Domestic and Family Violence Prevention Month
Queensland will again highlight the scourge of domestic and family violence as Domestic and Family Violence Prevention Month commences.
Minister for the Prevention of Domestic and Family Violence Di Farmer said a range of activities – many grant-assisted – had been lined up across the state to help raise awareness of domestic and family violence at a local level and to show support for community members affected by this violence.
“COVID-19 has meant that many of these activities are now being held virtually while others have been postponed,” she said.
“But it is more important than ever that we tackle this insidious violence with COVID-19 creating a unique set of challenges for victims that are well over and above those that they already experience,” she said.
“Now more than ever social isolation means victims are at home more with perpetrators, and there may be additional pressures including job worries, financial pressure and general anxiety about the future.
“During this month let us all say not now, not ever to violence in our communities as we work together to raise awareness and let victims know they are not alone and that support and help is available to them.”
From the Far North to the south east corner there will be virtual candlelight vigils held throughout the month to raise awareness and remember victims of domestic and family violence.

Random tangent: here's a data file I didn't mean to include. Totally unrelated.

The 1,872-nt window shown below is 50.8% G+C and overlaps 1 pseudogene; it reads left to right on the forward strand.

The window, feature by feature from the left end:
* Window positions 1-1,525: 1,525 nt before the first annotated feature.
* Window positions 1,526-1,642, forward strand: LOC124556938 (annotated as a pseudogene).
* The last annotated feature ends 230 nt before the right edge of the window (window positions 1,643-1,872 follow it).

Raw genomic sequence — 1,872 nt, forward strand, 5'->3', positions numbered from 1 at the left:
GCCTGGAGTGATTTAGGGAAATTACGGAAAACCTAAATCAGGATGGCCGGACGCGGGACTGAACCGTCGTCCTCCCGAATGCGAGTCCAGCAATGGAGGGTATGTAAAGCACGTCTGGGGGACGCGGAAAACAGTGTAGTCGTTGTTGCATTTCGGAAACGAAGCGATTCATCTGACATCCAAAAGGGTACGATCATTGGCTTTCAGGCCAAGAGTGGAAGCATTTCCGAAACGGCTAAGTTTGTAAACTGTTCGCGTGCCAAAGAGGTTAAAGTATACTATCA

“There will also be a number of art competitions and I know in Mount Isa the community have been creating awareness through yarn bombing, which will continue this month,” she said.
Ms Farmer said the awareness month would be used to promote partnerships and collaborations across the community to prevent and respond to domestic and family violence.
Australia’s first virtual Domestic and Family Violence Summit is being held on May 6 to discuss service delivery responses during COVID-19, which will give invited participants an opportunity to provide information on their best practice while Queenslanders self-isolate, and give organisations an opportunity to talk through any issues they are facing.
Ms Farmer said now more than ever Queenslanders needed to stand up and have their voices counted.
“The death in February of Hannah Clarke and her three children was an absolute tragedy,” she said.
“And only yesterday, another woman was tragically killed in an alleged domestic violence incident on the north side of Brisbane.”
“It is a reminder of how crucially important it is to support women who have made the brave decision to leave.
“Domestic violence is a scourge on our society and as a government we take our commitment to addressing it head on very seriously.”
For more information about Domestic and Family Violence Prevention Month events click here.